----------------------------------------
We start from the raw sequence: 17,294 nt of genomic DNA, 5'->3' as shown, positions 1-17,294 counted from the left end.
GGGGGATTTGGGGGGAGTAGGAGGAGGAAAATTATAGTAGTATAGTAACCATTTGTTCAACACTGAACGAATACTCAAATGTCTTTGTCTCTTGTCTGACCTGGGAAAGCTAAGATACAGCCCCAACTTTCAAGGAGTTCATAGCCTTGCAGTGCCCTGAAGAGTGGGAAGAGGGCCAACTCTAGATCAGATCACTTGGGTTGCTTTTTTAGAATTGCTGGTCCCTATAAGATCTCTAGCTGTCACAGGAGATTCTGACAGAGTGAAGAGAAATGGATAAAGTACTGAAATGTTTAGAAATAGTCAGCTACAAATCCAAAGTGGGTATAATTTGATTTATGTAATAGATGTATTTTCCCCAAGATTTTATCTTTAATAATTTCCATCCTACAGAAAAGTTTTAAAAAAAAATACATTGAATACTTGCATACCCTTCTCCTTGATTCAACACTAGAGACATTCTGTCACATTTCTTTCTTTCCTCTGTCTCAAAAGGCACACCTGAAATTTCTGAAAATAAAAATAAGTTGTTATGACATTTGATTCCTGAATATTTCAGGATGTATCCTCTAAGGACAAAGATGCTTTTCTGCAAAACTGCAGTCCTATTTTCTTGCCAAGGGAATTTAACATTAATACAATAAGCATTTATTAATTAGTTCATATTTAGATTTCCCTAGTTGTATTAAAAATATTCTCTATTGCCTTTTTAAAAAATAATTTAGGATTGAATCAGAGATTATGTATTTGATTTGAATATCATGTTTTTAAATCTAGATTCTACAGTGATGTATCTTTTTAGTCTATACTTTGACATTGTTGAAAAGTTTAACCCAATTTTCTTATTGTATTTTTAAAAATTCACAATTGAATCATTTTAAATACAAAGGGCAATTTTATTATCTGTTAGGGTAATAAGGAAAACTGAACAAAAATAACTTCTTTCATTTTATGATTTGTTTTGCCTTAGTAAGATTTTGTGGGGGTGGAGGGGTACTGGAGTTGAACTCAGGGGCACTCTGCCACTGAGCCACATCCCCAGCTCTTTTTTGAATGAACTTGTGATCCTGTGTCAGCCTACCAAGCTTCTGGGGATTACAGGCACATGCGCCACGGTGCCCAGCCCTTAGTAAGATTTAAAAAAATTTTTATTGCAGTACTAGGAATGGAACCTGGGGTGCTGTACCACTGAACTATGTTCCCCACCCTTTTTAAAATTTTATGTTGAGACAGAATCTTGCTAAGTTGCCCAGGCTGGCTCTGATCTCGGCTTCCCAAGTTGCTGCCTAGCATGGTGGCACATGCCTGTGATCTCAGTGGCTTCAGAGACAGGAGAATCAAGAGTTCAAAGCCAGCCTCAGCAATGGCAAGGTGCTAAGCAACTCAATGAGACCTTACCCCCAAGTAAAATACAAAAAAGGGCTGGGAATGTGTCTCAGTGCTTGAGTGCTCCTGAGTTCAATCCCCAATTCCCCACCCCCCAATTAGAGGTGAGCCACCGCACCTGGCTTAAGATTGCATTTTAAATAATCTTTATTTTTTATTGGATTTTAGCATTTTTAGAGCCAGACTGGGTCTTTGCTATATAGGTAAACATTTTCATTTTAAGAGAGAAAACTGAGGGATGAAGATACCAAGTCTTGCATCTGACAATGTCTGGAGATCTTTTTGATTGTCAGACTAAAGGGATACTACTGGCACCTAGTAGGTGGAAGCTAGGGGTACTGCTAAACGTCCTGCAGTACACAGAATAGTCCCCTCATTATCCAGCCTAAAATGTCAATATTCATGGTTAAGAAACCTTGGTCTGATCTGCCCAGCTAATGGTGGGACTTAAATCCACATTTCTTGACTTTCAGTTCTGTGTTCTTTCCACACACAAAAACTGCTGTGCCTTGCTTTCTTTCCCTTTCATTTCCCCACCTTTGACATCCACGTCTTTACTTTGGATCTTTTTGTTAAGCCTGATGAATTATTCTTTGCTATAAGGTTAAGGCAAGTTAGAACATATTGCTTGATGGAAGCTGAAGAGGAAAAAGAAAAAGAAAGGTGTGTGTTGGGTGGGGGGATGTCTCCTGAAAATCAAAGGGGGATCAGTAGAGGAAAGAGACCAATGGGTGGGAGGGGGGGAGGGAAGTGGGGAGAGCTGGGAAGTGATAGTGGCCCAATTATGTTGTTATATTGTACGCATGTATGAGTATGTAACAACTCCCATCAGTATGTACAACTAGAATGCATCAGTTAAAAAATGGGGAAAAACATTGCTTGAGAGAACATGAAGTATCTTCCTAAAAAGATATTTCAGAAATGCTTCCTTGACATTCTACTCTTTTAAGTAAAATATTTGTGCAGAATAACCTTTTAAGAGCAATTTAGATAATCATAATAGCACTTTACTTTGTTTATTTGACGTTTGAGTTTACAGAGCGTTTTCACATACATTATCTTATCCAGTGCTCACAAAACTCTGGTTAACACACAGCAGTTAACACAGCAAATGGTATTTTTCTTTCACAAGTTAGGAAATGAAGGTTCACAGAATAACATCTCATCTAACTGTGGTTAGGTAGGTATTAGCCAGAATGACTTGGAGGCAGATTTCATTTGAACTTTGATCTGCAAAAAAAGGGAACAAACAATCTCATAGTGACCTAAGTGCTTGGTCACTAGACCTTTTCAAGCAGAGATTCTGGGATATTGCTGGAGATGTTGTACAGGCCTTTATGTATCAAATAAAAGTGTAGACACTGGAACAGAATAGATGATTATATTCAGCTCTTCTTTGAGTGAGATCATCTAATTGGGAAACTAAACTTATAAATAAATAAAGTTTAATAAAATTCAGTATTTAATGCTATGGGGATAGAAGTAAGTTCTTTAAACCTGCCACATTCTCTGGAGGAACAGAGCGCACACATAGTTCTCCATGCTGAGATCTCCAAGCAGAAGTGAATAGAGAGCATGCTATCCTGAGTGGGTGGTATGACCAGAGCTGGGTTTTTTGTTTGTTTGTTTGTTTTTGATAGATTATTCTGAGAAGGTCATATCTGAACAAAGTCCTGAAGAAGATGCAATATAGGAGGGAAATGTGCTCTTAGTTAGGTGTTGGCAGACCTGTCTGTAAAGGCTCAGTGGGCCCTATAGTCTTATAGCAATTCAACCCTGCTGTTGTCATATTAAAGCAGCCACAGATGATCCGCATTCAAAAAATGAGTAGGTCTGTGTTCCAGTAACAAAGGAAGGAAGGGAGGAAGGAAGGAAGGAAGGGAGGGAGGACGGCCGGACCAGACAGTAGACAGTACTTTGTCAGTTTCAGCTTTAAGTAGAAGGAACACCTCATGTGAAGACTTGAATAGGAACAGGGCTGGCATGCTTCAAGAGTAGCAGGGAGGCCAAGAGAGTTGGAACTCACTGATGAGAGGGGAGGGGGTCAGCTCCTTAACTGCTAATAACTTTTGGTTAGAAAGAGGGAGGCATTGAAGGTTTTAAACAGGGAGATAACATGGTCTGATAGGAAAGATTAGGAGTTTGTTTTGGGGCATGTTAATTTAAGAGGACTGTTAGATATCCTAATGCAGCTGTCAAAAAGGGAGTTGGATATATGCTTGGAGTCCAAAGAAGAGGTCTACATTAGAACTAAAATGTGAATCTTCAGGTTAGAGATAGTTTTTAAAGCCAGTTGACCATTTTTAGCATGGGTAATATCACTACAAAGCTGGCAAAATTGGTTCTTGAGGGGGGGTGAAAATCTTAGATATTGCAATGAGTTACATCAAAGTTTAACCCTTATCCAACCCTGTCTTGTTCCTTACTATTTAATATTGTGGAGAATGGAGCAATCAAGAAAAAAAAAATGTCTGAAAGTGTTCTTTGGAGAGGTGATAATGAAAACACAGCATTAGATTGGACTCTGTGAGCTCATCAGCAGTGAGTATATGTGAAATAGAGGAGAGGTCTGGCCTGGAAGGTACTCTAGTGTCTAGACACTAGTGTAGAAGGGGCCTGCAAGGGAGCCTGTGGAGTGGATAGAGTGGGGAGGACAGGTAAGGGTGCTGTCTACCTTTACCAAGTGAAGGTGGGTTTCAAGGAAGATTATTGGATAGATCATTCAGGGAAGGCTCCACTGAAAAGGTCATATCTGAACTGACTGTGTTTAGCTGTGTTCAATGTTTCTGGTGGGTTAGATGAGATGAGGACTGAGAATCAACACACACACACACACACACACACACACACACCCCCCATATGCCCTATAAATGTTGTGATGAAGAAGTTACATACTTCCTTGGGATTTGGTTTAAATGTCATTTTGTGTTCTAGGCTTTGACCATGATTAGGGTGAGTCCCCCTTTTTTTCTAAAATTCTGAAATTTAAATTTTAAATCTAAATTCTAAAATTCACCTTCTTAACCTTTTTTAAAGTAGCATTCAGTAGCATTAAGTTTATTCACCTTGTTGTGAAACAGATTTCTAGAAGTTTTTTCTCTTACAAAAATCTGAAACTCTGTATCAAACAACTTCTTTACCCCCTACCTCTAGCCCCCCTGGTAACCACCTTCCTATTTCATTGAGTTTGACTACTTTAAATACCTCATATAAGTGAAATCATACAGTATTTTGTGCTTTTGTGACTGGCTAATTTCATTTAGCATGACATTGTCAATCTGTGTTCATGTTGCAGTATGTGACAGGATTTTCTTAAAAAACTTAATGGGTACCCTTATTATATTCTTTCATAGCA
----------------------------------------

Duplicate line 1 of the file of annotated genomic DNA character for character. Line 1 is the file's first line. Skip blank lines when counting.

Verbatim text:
We start from the raw sequence: 17,294 nt of genomic DNA, 5'->3' as shown, positions 1-17,294 counted from the left end.